AAMC (Association of American Medical Colleges) President and CEO David J. Skorton, MD, issued the following statement related to the April 13 AAMC letter to Ambassador Deborah Birx, MD, White House Coronavirus Task Force coordinator, about testing capacity for COVID-19:
“Our nation’s great medical schools and teaching hospitals have been at the forefront of addressing the COVID-19 pandemic, including developing and performing diagnostic tests for the virus. In addition, these institutions have been on the frontlines in caring for COVID patients and see the continuing urgent need to substantially increase testing of both symptomatic and asymptomatic individuals to stop the spread of the virus and to inform an evidence-based return to work. Unfortunately, many laboratories across the country continue to be severely hampered by shortages of needed reagents and supplies for testing.
Throughout the crisis, we have been in frequent discussions with the administration about our shared goal of comprehensive testing. As a follow-up to recent discussions, in an April 13 letter to Ambassador Birx, I outlined three ways in which the federal government and state public health departments can work with the academic medical community to alleviate the challenges that are keeping academic facilities from maximizing their testing capacity, such as:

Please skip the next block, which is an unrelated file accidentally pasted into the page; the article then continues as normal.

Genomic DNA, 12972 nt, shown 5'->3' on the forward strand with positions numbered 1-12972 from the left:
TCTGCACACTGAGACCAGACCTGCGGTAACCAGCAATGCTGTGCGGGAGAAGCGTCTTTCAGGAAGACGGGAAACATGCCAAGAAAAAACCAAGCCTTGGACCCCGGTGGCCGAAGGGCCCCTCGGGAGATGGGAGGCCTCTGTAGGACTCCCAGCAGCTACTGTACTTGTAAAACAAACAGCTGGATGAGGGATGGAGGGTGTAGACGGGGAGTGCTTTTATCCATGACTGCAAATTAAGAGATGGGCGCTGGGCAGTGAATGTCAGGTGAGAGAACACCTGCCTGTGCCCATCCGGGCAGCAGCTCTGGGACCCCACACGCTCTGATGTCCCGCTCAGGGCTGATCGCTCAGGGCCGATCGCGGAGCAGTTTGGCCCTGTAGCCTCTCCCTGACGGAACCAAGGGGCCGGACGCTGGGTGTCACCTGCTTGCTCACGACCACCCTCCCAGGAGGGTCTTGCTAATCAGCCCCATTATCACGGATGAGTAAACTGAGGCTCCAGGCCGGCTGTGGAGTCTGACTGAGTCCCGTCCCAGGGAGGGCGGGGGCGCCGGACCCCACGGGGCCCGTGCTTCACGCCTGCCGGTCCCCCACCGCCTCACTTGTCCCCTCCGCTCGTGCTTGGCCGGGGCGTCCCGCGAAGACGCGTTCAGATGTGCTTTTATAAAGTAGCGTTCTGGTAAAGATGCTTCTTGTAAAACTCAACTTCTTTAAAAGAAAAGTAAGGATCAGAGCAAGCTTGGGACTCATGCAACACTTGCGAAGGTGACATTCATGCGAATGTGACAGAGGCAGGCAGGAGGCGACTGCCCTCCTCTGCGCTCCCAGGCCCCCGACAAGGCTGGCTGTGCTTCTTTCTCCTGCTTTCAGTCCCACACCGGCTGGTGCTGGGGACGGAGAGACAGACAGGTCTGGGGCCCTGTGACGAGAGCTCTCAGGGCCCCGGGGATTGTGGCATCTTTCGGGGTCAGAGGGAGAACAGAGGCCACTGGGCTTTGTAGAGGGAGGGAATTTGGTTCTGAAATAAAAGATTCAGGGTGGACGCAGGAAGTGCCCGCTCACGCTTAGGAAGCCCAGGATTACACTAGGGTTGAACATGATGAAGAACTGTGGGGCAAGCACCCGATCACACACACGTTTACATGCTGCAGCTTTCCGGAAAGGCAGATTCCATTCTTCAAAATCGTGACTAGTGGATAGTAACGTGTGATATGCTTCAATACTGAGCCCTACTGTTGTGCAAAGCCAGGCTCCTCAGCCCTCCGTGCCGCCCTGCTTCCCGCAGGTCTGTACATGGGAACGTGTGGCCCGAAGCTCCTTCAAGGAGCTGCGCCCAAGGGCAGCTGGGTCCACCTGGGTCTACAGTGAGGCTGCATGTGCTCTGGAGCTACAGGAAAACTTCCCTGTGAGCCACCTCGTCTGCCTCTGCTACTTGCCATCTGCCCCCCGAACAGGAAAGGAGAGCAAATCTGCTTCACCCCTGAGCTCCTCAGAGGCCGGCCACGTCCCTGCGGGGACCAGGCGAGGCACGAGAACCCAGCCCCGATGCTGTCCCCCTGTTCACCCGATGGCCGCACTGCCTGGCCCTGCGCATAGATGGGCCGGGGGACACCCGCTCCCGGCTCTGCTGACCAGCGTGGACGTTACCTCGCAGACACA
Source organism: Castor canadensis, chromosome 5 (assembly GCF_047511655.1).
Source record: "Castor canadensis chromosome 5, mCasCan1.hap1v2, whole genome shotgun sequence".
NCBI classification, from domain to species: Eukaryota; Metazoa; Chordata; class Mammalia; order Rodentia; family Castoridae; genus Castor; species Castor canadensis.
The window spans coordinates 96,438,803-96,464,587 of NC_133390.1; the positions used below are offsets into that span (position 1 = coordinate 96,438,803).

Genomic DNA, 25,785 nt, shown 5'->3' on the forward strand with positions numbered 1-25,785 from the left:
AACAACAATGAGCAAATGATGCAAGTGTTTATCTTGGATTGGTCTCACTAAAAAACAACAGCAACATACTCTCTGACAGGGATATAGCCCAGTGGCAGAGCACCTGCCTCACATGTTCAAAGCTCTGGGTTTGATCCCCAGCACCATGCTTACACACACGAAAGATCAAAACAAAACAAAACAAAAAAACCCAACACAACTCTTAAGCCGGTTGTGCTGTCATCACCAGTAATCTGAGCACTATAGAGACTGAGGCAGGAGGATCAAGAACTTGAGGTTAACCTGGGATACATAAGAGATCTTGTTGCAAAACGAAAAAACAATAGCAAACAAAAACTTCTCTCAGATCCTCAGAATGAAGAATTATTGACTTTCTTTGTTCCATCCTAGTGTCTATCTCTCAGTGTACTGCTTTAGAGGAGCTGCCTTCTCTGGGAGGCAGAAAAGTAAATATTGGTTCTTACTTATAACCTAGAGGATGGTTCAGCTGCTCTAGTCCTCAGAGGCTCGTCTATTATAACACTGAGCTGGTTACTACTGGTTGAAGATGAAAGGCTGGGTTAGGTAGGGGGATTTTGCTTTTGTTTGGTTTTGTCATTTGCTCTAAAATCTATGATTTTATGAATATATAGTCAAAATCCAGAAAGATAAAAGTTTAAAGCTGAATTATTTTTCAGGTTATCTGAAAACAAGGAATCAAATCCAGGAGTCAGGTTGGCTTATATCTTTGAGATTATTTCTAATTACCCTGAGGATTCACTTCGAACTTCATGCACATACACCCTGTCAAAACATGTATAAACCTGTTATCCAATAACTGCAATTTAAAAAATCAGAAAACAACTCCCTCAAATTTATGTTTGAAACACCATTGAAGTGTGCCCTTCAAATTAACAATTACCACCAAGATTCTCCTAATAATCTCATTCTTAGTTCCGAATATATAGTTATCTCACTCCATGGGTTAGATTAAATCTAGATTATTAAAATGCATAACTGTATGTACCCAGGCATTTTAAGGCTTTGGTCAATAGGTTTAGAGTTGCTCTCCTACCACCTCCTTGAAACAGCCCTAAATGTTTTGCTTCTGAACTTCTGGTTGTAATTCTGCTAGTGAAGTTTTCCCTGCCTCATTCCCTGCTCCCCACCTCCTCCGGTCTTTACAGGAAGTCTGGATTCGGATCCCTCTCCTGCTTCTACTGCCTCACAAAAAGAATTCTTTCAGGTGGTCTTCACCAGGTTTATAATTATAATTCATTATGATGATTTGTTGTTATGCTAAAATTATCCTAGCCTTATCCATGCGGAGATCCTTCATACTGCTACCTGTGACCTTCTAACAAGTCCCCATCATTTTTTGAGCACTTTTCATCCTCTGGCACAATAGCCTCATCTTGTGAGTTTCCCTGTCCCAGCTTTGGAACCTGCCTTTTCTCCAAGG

- Moving quickly to deploy a web portal that would allow all laboratories to easily report reagent or other supply shortages that are slowing or preventing testing from occurring;
- Taking a clearer role in the assessment and management of the supply chain for key testing reagents and supplies; and
- Implementing a transparent communication system to inform vendors and labs about the priorities, directions, and specific needs of the community.
We look forward to continuing our dialogue with the administration to rapidly increase testing capacity for COVID-19.”
The full letter to Ambassador Birx is available here.
The AAMC is a not-for-profit association dedicated to transforming health care through innovative medical education, cutting-edge patient care, and groundbreaking medical research. Its members comprise all 155 accredited U.S. and 17 accredited Canadian medical schools; nearly 400 major teaching hospitals and health systems, including 51 Department of Veterans Affairs medical centers; and more than 80 academic societies. Through these institutions and organizations, the AAMC serves the leaders of America’s medical schools and teaching hospitals and their 173,000 faculty members, 89,000 medical students, 129,000 resident physicians, and more than 60,000 graduate students and postdoctoral researchers in the biomedical sciences. Additional information about the AAMC and its member medical schools and teaching hospitals is available at www.aamc.org